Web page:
Basic Regulations:
Rules of Exogamy and Endogamy.

As the Nayar case suggests, the basic constants and variations in marital institutions and the affinal relationships that are based on it must first be understood in terms of the patterns of exogamy (out marriage) and endogamy (in marriage). These institutions establish categories of kin and other social identities among whom marriage is prohibited, allowed, preferred, or prescribed.

All societies have rules of exogamy, closely related to incest taboos, which specify the ranges and categories of relatives who are considered forbidden marriage and sexual partners. These are always the most closely related biological kin, and prohibitions on sexual relations and marriage between parents and children and brothers and sisters are universally applied. Most societies also extend these restrictions to other close relatives, but the ranges and categories included vary. Among other functions, incest taboos and exogamous regulations force people to extend their circle of contact, cooperation and alliance beyond their immediate circle to link small kin groups into wider social constellations.

Societies are not only concerned with restricting marriages among closely related kin but also on specifying rules that channel individuals into marriages within particular categories and groups. Even in contemporary Western societies, individuals are encouraged and sometimes forced to marry within ethnic and religious groups and consistently express preferences for mates from similar class and educational backgrounds, in spite of our pervasive emphasis on love and individual choice.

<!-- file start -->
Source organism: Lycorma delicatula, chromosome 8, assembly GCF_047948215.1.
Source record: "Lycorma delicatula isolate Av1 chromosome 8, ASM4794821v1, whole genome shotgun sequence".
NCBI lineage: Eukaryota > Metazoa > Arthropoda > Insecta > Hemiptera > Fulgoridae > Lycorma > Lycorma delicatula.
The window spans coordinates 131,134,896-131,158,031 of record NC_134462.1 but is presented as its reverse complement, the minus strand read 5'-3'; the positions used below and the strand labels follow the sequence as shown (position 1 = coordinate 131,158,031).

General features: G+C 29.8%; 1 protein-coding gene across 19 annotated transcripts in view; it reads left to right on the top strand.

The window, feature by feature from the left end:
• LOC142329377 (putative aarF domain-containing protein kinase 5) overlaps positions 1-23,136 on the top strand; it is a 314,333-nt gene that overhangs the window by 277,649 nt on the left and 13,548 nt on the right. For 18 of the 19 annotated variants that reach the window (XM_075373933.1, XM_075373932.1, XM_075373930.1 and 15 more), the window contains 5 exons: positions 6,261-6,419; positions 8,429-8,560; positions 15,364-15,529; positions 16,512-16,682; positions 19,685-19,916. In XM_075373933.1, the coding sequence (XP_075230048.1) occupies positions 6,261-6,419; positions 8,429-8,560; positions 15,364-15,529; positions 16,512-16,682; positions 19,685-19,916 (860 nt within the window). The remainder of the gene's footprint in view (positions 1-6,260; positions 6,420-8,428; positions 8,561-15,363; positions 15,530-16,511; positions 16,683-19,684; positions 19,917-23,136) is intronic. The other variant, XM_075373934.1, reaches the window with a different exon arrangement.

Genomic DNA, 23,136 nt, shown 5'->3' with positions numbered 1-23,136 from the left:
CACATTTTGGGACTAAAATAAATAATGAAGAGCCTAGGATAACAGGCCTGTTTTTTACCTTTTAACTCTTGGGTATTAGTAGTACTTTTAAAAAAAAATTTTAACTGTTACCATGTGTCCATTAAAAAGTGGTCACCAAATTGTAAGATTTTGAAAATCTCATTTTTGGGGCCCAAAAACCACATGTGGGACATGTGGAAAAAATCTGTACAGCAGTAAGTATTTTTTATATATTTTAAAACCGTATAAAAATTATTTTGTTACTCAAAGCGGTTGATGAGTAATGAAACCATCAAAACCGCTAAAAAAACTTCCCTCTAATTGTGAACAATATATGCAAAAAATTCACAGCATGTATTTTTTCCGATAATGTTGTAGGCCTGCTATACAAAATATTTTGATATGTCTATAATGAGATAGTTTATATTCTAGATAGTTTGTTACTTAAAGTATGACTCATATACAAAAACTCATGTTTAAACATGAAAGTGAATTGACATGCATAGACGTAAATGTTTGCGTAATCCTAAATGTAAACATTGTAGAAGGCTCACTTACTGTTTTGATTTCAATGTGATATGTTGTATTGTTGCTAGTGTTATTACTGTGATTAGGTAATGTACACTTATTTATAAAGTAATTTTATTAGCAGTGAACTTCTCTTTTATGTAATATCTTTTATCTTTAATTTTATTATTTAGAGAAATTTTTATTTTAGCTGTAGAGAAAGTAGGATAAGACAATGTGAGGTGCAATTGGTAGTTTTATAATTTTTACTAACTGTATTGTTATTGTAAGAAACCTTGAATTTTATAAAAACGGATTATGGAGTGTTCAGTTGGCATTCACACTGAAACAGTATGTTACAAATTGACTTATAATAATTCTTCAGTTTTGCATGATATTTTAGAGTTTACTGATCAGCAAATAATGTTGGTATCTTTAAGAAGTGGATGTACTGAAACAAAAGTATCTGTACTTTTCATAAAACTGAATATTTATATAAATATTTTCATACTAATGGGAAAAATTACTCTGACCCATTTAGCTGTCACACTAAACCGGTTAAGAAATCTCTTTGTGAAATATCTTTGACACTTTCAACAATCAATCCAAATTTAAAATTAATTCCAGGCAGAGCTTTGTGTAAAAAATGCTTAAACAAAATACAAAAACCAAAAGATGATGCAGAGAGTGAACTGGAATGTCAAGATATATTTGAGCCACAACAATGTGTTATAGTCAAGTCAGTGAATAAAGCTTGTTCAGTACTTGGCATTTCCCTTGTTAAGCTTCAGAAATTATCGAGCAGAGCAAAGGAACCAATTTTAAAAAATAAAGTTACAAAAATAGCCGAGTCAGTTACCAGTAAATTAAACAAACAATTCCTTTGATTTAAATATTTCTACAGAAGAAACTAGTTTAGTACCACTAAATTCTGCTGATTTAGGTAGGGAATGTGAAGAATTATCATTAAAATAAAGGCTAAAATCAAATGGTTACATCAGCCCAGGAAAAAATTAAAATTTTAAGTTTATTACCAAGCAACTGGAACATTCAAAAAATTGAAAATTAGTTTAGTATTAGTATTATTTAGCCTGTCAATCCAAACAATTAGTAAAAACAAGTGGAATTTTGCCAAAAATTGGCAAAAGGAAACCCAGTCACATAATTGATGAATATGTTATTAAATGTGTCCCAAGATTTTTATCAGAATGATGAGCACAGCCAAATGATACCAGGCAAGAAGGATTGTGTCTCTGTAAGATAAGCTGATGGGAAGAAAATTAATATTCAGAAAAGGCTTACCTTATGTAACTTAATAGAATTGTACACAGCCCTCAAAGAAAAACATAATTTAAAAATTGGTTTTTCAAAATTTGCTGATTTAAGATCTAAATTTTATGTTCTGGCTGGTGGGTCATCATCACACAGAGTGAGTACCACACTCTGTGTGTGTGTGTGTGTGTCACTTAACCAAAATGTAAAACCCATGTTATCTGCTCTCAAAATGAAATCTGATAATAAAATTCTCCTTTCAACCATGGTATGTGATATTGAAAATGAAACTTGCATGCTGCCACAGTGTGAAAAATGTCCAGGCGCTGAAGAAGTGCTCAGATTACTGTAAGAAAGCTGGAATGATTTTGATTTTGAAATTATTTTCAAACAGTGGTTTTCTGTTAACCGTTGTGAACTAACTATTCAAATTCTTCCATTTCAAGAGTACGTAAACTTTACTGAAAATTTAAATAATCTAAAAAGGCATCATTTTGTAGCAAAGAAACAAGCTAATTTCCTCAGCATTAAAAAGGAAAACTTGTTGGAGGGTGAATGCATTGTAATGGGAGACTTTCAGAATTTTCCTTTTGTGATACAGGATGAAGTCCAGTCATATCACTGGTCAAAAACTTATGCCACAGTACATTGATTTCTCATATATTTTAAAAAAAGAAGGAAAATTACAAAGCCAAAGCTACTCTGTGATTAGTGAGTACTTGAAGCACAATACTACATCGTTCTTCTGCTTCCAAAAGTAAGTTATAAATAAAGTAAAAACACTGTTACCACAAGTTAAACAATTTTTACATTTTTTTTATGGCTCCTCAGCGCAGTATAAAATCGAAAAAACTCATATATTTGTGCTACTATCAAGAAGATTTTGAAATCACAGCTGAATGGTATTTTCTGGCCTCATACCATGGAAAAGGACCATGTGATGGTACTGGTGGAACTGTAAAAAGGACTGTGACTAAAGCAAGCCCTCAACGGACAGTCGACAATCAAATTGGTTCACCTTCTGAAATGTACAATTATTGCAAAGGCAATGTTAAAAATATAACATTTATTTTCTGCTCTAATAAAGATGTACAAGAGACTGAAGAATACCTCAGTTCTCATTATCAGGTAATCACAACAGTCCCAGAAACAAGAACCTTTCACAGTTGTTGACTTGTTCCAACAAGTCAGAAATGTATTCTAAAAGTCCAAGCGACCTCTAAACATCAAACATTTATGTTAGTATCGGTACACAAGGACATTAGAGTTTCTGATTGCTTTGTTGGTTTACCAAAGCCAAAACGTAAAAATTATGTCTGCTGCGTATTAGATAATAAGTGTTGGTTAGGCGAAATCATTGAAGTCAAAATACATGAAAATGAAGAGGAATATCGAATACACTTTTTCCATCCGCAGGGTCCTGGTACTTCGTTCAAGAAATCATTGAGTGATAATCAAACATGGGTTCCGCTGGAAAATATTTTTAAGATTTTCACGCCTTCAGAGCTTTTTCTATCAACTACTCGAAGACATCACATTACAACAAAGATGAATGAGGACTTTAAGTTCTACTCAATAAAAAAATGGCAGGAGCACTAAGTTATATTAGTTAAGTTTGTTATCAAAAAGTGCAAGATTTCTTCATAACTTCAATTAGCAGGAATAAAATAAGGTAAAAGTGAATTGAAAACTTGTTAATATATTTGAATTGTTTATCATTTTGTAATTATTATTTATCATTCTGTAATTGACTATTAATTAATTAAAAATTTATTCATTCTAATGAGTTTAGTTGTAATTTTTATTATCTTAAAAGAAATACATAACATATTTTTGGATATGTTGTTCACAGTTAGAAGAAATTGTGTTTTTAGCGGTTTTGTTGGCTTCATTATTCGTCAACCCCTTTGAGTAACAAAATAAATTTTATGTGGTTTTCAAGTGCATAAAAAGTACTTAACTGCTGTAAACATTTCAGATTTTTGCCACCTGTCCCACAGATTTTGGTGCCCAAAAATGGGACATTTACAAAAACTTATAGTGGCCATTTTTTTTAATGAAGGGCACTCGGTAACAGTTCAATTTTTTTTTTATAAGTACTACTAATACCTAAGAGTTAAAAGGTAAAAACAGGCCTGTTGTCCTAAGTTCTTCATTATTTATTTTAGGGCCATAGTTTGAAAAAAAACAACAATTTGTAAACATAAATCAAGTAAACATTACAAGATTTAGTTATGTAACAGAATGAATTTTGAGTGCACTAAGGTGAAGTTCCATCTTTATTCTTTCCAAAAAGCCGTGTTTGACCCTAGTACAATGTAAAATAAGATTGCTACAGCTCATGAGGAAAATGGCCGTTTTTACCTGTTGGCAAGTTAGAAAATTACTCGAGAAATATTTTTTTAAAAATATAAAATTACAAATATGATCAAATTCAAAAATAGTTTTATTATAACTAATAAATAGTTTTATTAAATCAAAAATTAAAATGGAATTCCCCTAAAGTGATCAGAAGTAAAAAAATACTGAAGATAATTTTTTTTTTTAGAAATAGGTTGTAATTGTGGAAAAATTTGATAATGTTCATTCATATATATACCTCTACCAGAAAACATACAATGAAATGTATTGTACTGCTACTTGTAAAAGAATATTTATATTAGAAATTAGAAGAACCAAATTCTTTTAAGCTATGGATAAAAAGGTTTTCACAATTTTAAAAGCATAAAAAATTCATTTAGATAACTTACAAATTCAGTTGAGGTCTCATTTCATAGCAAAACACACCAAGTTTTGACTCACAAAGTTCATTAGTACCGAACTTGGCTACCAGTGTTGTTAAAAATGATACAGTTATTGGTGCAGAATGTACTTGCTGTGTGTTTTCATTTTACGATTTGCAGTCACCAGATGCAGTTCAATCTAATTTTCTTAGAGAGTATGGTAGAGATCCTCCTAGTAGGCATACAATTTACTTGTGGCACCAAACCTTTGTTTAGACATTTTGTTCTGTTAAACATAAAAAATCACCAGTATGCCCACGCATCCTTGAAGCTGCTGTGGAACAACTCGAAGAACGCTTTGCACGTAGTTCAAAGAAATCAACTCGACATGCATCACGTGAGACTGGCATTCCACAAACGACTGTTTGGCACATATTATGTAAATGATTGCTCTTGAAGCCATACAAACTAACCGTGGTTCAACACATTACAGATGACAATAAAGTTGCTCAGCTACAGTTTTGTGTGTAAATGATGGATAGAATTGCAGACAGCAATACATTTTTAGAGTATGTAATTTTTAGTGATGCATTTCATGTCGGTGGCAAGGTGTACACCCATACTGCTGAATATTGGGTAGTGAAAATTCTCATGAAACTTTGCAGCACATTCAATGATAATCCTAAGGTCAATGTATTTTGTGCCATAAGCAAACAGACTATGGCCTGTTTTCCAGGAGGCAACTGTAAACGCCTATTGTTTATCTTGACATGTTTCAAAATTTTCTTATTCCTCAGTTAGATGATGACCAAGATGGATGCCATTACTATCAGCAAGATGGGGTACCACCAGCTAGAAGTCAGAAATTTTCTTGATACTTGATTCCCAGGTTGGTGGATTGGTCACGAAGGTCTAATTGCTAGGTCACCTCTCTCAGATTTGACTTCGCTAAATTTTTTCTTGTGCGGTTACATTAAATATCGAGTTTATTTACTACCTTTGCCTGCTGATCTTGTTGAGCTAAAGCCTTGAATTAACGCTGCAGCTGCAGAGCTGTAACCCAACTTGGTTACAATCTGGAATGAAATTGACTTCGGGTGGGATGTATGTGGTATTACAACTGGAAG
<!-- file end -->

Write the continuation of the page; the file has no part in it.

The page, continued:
According to considerations of exogamy and endogamy, we can represent marriage patterns as determined by a society's concept of social distance as indicated in the following diagram:

The diagram specifies three ranges of relationship:

  1. an inner group of close relatives with whom marriage is forbidden,
  2. an intermediate range of relatives, associates, and allies with whom marriage relations are encouraged and often required, and
  3. an outer range of outsiders with whom marriage or other forms of interaction must be avoided.

© Brian Schwimmer
University of Manitoba
Created September 1996
Last Updated: September 2003